Report: There Is Enough Support for Income-Share Agreement Market to Expand

By Allie Bidwell, Communications Staff

It's yet to be seen if income-share agreements (ISAs) will take off as a more popular way of financing a higher education, but students and parents appear to be interested in the method as an alternative to student loans, according to a new report from the American Enterprise Institute (AEI).

The report, the fourth in a series examining the viability of ISAs and perspectives on the model, is based on a nationally representative survey of 400 college and high school students, and 400 parents of current and future college students. In a report on the survey, Jason Delisle, a resident fellow at AEI, wrote that while few respondents had initially heard of an ISA, more than half said they preferred ISAs over loans when given more information. Still, Delisle wrote, the survey did not give enough information to predict whether someone (based on factors such as income groups or school types) would favor an ISA over a student loan.

“As anxieties over college costs have grown in recent years and students and families increasingly worry whether their investment in higher education will pay off, ISAs begin to look like an appealing alternative to borrowing,” the report said.

Previous reports on income-share agreements from AEI have focused on student and parent perspectives in assessing the upside and downside risks of choosing an ISA over a private loan, discussing three potential models as viable options, and how private financing could foster innovation.

While state and federal policymakers have shown interest in ISAs, and some individual institutions are experimenting with the financing model, there’s still a long road ahead before the financing model could become widespread.

In AEI’s latest report, Delisle writes that just 7 percent of students and 5 percent of parents had heard of an ISA. However, it appeared that the more information respondents received about ISAs, the more favorably they responded. The favorable responses began at a low of 23 percent with limited information, to more than half with more detailed information. Still a large portion remained “uncertain or confused” about ISAs.

“If policymakers look to reduce the federal government’s role in student lending in years to come – or opt not to increase borrowing limits over time, eroding the purchasing power of federal loans – then the need for additional sources of private financing will only grow,” the report said. “In the meantime, this first major survey about attitudes toward ISAs demonstrates that there is enough interest among parents and students to support an ISA market that is much larger than the one that exists today.”


Publication Date: 1/26/2017

Theodore M | 1/30/2017 5:26:17 PM

I understand the concerns over who is funded, but it does not have to be that way. As we have shown in the Purdue Back-a-Boiler program, this type of funding appeals to students of all majors and projected income. Our first year population of ISA recipients looks very much like our undergraduate students as a whole. We had students from 86 different majors from each of our undergraduate colleges.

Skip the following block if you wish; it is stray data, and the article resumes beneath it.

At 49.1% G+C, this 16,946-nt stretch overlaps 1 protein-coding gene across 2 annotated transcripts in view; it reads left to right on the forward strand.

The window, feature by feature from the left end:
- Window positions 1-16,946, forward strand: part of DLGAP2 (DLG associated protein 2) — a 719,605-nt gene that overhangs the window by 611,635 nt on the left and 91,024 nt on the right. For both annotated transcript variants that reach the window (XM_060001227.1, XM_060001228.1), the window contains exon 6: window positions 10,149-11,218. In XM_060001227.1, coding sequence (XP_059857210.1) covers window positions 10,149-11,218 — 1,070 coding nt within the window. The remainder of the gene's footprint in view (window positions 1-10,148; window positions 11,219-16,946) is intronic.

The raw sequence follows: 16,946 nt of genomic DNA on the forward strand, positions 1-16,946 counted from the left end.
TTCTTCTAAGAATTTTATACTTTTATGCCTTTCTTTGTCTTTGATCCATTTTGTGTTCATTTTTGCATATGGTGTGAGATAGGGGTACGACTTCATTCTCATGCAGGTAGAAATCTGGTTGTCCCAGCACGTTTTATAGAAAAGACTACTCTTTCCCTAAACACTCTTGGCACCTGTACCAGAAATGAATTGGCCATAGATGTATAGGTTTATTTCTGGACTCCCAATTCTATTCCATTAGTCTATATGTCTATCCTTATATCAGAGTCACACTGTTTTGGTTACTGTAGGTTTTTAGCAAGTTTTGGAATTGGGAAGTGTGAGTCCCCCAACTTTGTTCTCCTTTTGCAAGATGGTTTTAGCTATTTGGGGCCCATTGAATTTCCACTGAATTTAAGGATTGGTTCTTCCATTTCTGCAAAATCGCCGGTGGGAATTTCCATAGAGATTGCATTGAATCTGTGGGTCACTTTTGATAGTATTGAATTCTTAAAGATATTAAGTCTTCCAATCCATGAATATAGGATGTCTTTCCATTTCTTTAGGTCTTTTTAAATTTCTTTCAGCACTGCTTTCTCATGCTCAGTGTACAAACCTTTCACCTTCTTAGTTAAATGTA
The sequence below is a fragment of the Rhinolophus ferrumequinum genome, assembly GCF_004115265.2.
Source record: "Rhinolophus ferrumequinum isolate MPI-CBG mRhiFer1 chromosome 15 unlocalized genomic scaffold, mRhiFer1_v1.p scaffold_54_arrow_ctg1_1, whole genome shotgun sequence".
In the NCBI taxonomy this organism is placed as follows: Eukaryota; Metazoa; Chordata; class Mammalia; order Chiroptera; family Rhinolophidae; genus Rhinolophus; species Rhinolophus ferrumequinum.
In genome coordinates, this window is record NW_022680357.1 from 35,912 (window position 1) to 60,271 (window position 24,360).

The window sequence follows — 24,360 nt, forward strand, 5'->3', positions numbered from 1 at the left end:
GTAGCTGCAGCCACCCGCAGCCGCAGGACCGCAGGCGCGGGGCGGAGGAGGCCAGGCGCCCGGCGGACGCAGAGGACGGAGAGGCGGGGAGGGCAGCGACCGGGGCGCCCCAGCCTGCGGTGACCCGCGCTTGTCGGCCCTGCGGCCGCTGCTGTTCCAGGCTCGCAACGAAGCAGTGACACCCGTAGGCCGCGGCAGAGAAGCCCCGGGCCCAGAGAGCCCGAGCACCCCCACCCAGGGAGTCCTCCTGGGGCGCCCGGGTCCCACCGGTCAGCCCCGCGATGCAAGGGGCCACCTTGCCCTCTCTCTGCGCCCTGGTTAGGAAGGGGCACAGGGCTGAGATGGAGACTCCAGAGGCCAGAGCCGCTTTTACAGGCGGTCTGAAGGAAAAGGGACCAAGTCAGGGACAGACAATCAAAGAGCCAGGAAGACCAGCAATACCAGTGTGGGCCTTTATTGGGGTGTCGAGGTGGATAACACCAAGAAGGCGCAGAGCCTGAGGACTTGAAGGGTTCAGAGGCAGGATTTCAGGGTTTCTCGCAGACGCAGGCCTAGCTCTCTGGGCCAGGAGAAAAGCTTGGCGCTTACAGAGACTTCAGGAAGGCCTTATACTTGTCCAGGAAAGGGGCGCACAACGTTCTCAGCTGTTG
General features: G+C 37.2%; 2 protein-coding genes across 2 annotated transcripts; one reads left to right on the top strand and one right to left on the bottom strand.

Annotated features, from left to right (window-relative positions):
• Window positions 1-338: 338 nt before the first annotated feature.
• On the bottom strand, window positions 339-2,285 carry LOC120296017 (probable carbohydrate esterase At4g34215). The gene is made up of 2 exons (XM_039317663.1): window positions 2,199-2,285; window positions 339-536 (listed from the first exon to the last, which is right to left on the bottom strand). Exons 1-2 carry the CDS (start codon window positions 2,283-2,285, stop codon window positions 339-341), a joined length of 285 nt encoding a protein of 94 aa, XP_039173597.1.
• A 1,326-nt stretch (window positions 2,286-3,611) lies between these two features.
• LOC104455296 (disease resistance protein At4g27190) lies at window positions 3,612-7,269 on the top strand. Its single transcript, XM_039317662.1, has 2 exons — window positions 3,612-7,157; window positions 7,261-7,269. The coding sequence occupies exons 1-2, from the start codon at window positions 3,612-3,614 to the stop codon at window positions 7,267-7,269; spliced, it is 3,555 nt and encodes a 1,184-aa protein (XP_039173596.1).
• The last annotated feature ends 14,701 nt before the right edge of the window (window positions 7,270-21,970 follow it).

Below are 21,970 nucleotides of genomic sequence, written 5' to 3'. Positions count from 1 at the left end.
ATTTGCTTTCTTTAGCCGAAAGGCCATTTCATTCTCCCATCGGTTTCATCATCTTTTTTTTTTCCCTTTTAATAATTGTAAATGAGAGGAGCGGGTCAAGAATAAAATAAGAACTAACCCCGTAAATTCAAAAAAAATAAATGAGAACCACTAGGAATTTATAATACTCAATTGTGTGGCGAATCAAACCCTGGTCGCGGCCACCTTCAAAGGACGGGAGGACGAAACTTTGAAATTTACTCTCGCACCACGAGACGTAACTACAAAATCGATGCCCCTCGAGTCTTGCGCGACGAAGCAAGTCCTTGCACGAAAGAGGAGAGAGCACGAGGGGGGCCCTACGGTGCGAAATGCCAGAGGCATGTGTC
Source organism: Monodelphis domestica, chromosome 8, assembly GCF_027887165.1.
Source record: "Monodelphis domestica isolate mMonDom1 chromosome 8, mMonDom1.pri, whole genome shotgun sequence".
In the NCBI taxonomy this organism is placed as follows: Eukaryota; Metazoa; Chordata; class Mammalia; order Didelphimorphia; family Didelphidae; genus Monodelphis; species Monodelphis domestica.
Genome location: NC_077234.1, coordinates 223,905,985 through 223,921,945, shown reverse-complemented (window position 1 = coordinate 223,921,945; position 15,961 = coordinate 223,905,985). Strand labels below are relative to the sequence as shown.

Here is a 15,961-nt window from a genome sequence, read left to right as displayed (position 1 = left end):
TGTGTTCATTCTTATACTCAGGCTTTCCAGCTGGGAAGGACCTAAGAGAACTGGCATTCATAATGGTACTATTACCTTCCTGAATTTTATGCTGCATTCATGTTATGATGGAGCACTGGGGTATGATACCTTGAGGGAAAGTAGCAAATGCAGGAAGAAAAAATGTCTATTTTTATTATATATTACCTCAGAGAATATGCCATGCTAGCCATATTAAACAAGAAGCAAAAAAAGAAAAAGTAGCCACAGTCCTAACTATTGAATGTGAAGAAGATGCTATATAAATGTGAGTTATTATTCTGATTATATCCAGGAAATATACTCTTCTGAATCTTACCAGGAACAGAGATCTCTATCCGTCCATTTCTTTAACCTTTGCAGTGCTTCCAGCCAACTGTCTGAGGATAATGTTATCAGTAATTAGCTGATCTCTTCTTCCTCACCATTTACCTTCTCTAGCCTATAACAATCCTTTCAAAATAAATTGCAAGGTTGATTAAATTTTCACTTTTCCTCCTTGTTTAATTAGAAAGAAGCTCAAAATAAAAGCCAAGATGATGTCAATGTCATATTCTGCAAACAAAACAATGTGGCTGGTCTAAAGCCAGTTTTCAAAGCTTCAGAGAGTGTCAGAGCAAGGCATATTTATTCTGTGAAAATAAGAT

This is not to say that there will be those who want to skim the top, but to be honest, for those most likely to make large sums of money, an ISA may not be the way to go from their perspective.

What we need is consumer protection laws that will prevent grossly unfair contracts from being signed. We need to protect students from getting into an ISA that is akin to a payday loan.

I would also suggest, that community college students really have a limited need for an ISA. Where the ISA comes in is as an alternative to private and PLUS loans. At the two community colleges I worked at these were virtually non-existent.

We cannot let our fear of what could be let someone else control the direction of this program. If NASFAA does not take the lead in providing consumer protections, they just might never exist.

Ted Malone

David S | 1/26/2017 9:15:14 AM

I look forward to reading this report; on one level, any new avenues of financing options are welcome, if they help some students, great. But I have some fears about ISA's. One is that they are so far completely unregulated, and unless a student has an attorney look over the agreement, they could be stepping into something that they don't fully understand, with the possibility for bad actors on the investor side taking advantage of them. And with a political environment that is not particularly consumer-friendly, I'm not even sure that regulations would be the right ones.

But an even bigger concern is that investors in ISA's want to make money on the deal. This will likely mean that ISA's will be more readily available to those students who, based on their field of study, the school they attend, their grades, are considered better risks. So engineering majors over music majors. Elite graduate business school over community college. Student who already has every possible advantage over those who have struggled just to make it onto a campus. And it's no secret that there are lawmakers here and there who want student loans and even all publicly funded financial aid, even tuition rates, to work this way. Open the door with ISA's, how much momentum does this concept of "we're only funding those who are going to make a lot of money when they're done" gain throughout all financing opportunities?

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